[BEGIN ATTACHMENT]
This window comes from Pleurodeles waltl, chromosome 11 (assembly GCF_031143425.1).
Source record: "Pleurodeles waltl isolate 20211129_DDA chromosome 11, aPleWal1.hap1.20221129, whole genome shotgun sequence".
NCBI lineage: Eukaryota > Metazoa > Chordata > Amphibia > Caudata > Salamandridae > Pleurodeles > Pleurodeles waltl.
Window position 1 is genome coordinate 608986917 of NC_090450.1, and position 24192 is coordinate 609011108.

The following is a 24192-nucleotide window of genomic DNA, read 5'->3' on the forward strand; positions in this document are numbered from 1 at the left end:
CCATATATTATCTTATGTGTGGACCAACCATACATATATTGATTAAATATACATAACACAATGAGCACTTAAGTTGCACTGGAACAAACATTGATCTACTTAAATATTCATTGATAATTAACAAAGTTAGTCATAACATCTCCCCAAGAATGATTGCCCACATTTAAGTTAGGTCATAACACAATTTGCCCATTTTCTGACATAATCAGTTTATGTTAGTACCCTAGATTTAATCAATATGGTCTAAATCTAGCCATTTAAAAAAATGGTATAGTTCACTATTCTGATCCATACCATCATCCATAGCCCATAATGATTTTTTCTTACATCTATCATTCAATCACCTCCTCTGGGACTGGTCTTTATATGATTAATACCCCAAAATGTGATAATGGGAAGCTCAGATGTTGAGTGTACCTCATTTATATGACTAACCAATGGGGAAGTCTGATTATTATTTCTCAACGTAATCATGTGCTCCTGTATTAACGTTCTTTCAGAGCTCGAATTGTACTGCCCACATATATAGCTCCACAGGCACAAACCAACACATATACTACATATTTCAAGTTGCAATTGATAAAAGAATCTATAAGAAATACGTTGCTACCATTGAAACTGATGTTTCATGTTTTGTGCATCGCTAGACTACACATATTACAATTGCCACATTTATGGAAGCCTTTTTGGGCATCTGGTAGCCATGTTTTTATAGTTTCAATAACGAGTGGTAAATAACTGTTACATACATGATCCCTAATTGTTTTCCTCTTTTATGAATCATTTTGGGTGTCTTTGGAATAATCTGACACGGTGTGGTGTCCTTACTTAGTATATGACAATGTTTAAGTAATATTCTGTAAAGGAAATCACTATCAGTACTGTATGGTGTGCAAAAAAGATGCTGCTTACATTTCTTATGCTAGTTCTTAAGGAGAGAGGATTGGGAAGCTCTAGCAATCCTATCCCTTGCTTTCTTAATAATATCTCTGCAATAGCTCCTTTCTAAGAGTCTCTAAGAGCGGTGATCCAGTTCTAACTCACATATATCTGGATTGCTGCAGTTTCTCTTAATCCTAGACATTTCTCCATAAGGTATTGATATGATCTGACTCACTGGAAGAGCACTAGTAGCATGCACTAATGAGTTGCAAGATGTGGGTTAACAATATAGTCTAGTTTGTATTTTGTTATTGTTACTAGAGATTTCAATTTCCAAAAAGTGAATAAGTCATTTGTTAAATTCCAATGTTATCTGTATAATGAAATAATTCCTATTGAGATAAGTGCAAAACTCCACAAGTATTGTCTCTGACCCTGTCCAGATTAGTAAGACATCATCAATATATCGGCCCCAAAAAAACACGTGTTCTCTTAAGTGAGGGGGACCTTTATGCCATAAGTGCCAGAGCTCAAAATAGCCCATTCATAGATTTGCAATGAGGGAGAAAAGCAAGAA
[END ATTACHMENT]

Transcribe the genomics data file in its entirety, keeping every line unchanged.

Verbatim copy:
This window comes from Pleurodeles waltl, chromosome 11 (assembly GCF_031143425.1).
Source record: "Pleurodeles waltl isolate 20211129_DDA chromosome 11, aPleWal1.hap1.20221129, whole genome shotgun sequence".
NCBI lineage: Eukaryota > Metazoa > Chordata > Amphibia > Caudata > Salamandridae > Pleurodeles > Pleurodeles waltl.
Window position 1 is genome coordinate 608986917 of NC_090450.1, and position 24192 is coordinate 609011108.

The following is a 24192-nucleotide window of genomic DNA, read 5'->3' on the forward strand; positions in this document are numbered from 1 at the left end:
CCATATATTATCTTATGTGTGGACCAACCATACATATATTGATTAAATATACATAACACAATGAGCACTTAAGTTGCACTGGAACAAACATTGATCTACTTAAATATTCATTGATAATTAACAAAGTTAGTCATAACATCTCCCCAAGAATGATTGCCCACATTTAAGTTAGGTCATAACACAATTTGCCCATTTTCTGACATAATCAGTTTATGTTAGTACCCTAGATTTAATCAATATGGTCTAAATCTAGCCATTTAAAAAAATGGTATAGTTCACTATTCTGATCCATACCATCATCCATAGCCCATAATGATTTTTTCTTACATCTATCATTCAATCACCTCCTCTGGGACTGGTCTTTATATGATTAATACCCCAAAATGTGATAATGGGAAGCTCAGATGTTGAGTGTACCTCATTTATATGACTAACCAATGGGGAAGTCTGATTATTATTTCTCAACGTAATCATGTGCTCCTGTATTAACGTTCTTTCAGAGCTCGAATTGTACTGCCCACATATATAGCTCCACAGGCACAAACCAACACATATACTACATATTTCAAGTTGCAATTGATAAAAGAATCTATAAGAAATACGTTGCTACCATTGAAACTGATGTTTCATGTTTTGTGCATCGCTAGACTACACATATTACAATTGCCACATTTATGGAAGCCTTTTTGGGCATCTGGTAGCCATGTTTTTATAGTTTCAATAACGAGTGGTAAATAACTGTTACATACATGATCCCTAATTGTTTTCCTCTTTTATGAATCATTTTGGGTGTCTTTGGAATAATCTGACACGGTGTGGTGTCCTTACTTAGTATATGACAATGTTTAAGTAATATTCTGTAAAGGAAATCACTATCAGTACTGTATGGTGTGCAAAAAAGATGCTGCTTACATTTCTTATGCTAGTTCTTAAGGAGAGAGGATTGGGAAGCTCTAGCAATCCTATCCCTTGCTTTCTTAATAATATCTCTGCAATAGCTCCTTTCTAAGAGTCTCTAAGAGCGGTGATCCAGTTCTAACTCACATATATCTGGATTGCTGCAGTTTCTCTTAATCCTAGACATTTCTCCATAAGGTATTGATATGATCTGACTCACTGGAAGAGCACTAGTAGCATGCACTAATGAGTTGCAAGATGTGGGTTAACAATATAGTCTAGTTTGTATTTTGTTATTGTTACTAGAGATTTCAATTTCCAAAAAGTGAATAAGTCATTTGTTAAATTCCAATGTTATCTGTATAATGAAATAATTCCTATTGAGATAAGTGCAAAACTCCACAAGTATTGTCTCTGACCCTGTCCAGATTAGTAAGACATCATCAATATATCGGCCCCAAAAAAACACGTGTTCTCTTAAGTGAGGGGGACCTTTATGCCATAAGTGCCAGAGCTCAAAATAGCCCATTCATAGATTTGCAATGAGGGAGAAAAGCAAGAA